4 Responses

  1. Blue58

    All Dodger fans should read this interview because Bill Shaikin has finally got Friedman to admit what many of us have long believed: he does not define success as winning the World Series. Yes, it’s a goal, but, and I quote: “I just don’t subscribe to the notion that there’s one success story and 29 failures in any given season.” How does he define success? “Winning your division is a very successful regular season.”

    These are the sentiments of a passionless technocrat who calculates the numbers, measures the angles and avoids long odds. Winning it all is nice, but that’s so difficult, he can settle for being in the top five.

    We in Southern California have witnessed many champions in many sports: John Wooden, Kareem Abdul-Jabbar, Bill Walton, Billy Jean King, Pete Sampras, Serena Williams, John McKay, Pete Carroll, Magic Johnson, Phil Jackson, Kobe Bryant, Sandy Koufax, Maury Wills, Tom Lasorda, Kirk Gibson. What drove them all was an unwavering determination to be the last one standing, not to just be in the top five. 

    Yes, winning the World Series is difficult and yes there’s often even a bit of luck involved, but that’s what makes winning worthwhile. This determination, this drive, this all consuming desire, is lacking in Andrew Friedman, if not in Dodger fans and in many of the team’s players, Clayton Kershaw most prominently. Without that, Friedman is unlikely to achieve the ultimate goal. Without it, he’s just a guy with a title, not a leader.

  2. Tmaxster

    Blue58 I love and share your Passion for the Dodgers. My first game also was in 58 so long time Dodger Fan. We all need for the Dodgers to win the WS. Especially as the Giants have won 3 of the last 5. I truly like the Dodger plan of building the Farm System. They are being very smart in spending money for International players this year as they will have limits the next 2 years. We have a very deep Minor League system two levels deep. I would like to see some additional infield talent but we have the most valuable commodity in baseball and that is young arms coming up in waves starting this year or next. The future should be sound for years to come.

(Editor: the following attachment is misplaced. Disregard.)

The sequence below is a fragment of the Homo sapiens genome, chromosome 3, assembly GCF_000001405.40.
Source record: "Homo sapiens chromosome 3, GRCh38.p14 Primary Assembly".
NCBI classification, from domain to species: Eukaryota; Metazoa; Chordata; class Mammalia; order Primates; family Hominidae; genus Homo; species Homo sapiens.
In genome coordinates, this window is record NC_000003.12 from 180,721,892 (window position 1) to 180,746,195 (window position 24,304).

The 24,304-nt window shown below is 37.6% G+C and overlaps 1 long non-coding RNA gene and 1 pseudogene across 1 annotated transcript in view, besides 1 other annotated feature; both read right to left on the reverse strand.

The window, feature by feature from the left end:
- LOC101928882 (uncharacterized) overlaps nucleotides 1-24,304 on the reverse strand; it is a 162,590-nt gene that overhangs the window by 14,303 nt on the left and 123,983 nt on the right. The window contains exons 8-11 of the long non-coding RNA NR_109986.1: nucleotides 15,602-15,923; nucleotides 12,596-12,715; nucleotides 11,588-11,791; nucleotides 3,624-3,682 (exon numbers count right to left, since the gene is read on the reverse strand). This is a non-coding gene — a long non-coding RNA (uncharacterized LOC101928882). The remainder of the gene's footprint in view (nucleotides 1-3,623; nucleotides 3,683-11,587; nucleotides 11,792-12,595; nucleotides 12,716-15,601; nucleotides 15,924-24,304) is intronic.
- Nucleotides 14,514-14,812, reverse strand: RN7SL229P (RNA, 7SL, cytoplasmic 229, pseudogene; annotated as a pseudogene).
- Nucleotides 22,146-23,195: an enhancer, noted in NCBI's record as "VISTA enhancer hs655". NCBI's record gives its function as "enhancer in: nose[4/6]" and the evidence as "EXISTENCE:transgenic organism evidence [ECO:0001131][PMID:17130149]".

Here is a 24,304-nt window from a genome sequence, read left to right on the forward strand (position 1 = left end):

I think from experience the trick is to get to the playoffs. After that it is a crap shoot and Lady Luck is in charge. I do not think the last few winners or participants of the WS were the best teams. But injury and bad bounces decided the outcome.
    If not for Hanley’s broken rib we would have had an incredible chance to get to the WS a couple of years ago.
    With the additions made by the Giants and Dbacks the NL West will be more competitive this year and I believe our win total may drop. I would bet the Wildcard Teams will probably be from the NL Central and East. It is reasonable to think the Nats will play to better reflect their talent. The Mets with that pitching staff are a favorite to win it all. . The Cubs, Cards and Pirates should be very good in the Central. 
    I think Robers will  provide the drive and enthusiasm to drive the team forward. I was not a Mattingly fan.